Saturday, March 26, 2022, marked the closing of the American Indian Policy Institute’s (AIPI) first-ever Indigenous Leadership Academy (ILA). A bittersweet conclusion to a historic inaugural program, the cessation of ILA will leave a gap in AIPI’s weekly activities and those of us at AIPI will eagerly welcome the next cohort coming in the Fall of 2022. Although observing the completion of such a vigorous and successful program is a difficult task, there is now time for reflection on lived experiences and observations, which will in turn allow for continuous growth and advancement in what is a prominent Indigenous leadership program, now and in the future. As those of us...

Saturday, March 26, 2022, marked the closing of the American Indian Policy Institute’s (AIPI) first-ever Indigenous Leadership Academy (ILA). A bittersweet conclusion to a historic inaugural program, the cessation of ILA will leave a gap in AIPI’s weekly activities and those of us at AIPI will eagerly welcome the next cohort coming in the Fall of 2022. 

Although observing the completion of such a vigorous and successful program is a difficult task, there is now time for reflection on lived experiences and observations, which will in turn allow for continuous growth and advancement in what is a prominent Indigenous leadership program, now and in the future.

Throughout the course of...

For Arizona State University, this week is shaping to be reflective, educational, valuable and cultural. April 4th through the 10th is Indigenous culture week (ICW) at ASU. Arizona State University is located on the ancestral homeland of the O’odham and Piipaash people. As part of Turtle Island (North and South America), Indigenous Culture Week seeks to celebrate the Indigenous people of this land and promote the Indigneous voices around the world. The goal of Indigenous Culture Week is to bring our community together to educate, celebrate and share ideas, values, and traditions across all four campuses. This year’s theme is “Past, Present, Future…Indigenous Forever” The ICW Committee put...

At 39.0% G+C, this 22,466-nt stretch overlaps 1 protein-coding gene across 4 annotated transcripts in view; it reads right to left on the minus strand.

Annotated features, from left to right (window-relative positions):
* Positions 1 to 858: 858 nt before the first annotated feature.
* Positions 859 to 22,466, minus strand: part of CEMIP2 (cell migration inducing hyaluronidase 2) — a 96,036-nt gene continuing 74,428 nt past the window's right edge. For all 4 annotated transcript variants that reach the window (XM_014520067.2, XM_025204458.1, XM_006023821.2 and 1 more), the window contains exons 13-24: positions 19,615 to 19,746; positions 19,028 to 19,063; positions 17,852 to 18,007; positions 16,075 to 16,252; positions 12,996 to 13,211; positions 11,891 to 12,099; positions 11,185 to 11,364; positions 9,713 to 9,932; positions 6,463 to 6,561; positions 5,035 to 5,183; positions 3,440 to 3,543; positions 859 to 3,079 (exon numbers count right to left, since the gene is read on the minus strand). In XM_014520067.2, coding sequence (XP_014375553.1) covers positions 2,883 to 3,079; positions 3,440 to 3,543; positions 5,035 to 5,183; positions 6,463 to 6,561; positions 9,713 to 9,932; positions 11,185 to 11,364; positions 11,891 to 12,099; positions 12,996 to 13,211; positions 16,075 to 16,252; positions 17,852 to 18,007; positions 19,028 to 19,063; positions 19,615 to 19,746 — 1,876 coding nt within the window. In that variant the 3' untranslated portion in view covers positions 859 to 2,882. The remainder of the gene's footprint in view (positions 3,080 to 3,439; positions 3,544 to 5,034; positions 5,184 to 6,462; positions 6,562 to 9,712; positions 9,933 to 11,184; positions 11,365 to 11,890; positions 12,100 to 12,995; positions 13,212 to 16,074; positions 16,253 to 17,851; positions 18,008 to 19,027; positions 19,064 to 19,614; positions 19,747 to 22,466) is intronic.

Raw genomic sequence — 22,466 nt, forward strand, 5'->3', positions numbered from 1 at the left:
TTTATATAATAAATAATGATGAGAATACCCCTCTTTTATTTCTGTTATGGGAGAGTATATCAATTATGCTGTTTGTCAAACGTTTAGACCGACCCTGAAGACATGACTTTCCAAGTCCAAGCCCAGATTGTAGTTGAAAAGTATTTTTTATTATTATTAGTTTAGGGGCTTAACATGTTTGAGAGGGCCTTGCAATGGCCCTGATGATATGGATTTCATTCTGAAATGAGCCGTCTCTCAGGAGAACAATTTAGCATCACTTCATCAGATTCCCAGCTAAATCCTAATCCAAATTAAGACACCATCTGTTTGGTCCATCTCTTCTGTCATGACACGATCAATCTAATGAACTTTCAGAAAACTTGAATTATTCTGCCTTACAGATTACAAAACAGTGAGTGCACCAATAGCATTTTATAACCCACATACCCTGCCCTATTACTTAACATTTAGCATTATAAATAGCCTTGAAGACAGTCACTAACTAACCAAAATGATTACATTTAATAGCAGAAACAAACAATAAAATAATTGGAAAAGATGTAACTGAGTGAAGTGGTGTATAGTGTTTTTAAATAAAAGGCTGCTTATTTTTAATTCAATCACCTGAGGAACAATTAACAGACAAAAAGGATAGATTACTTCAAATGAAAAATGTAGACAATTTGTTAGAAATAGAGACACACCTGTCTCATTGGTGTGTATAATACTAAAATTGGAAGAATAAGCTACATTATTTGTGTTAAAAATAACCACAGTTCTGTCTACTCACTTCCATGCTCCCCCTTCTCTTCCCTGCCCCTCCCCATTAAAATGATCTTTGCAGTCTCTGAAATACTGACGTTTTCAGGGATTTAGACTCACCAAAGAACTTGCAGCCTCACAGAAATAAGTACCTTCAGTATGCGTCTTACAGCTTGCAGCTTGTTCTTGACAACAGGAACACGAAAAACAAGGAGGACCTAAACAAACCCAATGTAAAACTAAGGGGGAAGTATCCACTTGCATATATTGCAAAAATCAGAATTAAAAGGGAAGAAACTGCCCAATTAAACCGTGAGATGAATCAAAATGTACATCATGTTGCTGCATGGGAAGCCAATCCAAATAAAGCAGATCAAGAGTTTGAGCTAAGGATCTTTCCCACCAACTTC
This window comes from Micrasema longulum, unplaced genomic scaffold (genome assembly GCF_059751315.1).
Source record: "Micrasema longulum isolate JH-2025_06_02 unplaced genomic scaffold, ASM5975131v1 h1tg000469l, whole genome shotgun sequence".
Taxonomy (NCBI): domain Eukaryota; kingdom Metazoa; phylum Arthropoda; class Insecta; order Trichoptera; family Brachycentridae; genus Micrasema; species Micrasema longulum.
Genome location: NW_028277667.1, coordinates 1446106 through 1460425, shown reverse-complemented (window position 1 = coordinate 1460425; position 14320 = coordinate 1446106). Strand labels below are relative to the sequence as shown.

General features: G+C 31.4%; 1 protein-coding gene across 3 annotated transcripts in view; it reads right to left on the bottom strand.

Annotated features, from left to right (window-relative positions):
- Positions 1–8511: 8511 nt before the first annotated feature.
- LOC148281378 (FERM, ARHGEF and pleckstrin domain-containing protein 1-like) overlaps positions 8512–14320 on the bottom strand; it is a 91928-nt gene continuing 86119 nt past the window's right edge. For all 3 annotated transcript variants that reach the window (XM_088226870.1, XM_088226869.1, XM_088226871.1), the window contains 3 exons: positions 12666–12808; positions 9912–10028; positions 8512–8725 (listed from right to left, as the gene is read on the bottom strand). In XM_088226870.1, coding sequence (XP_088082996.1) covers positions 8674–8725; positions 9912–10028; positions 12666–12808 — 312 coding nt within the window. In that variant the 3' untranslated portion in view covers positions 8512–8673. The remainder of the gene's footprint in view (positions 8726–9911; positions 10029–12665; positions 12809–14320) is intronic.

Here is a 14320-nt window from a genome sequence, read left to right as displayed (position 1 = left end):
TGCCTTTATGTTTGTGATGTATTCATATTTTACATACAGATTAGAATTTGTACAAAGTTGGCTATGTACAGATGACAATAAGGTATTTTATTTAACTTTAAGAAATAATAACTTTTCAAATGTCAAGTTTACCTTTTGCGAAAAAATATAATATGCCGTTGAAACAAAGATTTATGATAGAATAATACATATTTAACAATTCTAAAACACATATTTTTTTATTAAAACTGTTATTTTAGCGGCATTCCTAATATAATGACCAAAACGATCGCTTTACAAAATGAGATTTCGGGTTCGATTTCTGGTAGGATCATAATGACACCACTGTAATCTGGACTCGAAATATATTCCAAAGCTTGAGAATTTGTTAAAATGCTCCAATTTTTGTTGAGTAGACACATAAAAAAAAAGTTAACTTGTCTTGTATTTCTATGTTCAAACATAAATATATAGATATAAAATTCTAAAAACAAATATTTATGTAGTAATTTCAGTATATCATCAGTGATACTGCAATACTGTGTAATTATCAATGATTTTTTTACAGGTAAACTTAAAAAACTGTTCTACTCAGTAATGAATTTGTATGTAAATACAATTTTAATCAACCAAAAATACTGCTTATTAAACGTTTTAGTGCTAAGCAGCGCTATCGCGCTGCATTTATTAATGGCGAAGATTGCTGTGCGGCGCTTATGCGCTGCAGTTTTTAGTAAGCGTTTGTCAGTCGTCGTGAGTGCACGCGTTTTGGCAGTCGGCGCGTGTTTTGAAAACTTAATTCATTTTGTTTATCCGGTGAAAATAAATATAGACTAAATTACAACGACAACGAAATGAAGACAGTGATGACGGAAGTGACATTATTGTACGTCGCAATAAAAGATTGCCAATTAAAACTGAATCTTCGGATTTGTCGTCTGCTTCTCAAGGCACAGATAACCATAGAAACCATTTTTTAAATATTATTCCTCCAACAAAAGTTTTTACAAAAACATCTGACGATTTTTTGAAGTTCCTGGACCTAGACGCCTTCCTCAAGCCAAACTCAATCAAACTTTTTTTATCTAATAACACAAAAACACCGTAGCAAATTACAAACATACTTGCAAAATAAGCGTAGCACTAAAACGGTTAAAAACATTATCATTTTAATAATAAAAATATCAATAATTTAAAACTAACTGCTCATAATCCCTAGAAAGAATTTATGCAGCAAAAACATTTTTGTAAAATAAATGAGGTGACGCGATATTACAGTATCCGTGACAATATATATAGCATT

The 2020 Census undercount poses challenges to Tribes. The expanded outreach of the 2020 Census was no match for the obstacles created by COVID-19, and American Indians and Alaska Natives living on reservations were once again undercounted. This time by 5.6 percent. In 2010, the undercount was 4.9 percent. The 2020 Census is key to Tribal planning decisions and funding opportunities.

In an NCAI news release, President Fawn Sharp of the National Congress of American Indians stated, “Every undercounted household and individual in our communities means lost funding and resources that are desperately needed to address the significant disparities we face." 

Official population counts are used when applying for federal...

On the winter evening of February 25, 2022, Indigenous leaders from throughout Arizona sat down in front of their devices to commence module five of the American Indian Policy Institute’s (AIPI) Indigenous Leadership Academy (ILA). The inaugural cohort had seen continuous growth in the previous four weeks in familiarity, inspiration, and knowledge. As the fifth ILA zoom meeting got underway, the momentum was palpable, and for good reason. With Geoffrey Blackwell as the guest speaker, the cohort was in for an exhilarating evening. 

Over the course of the COVID-19 pandemic, Indigenous peoples paused on participating in many invaluable cultural events that focus on the importance of togetherness and community....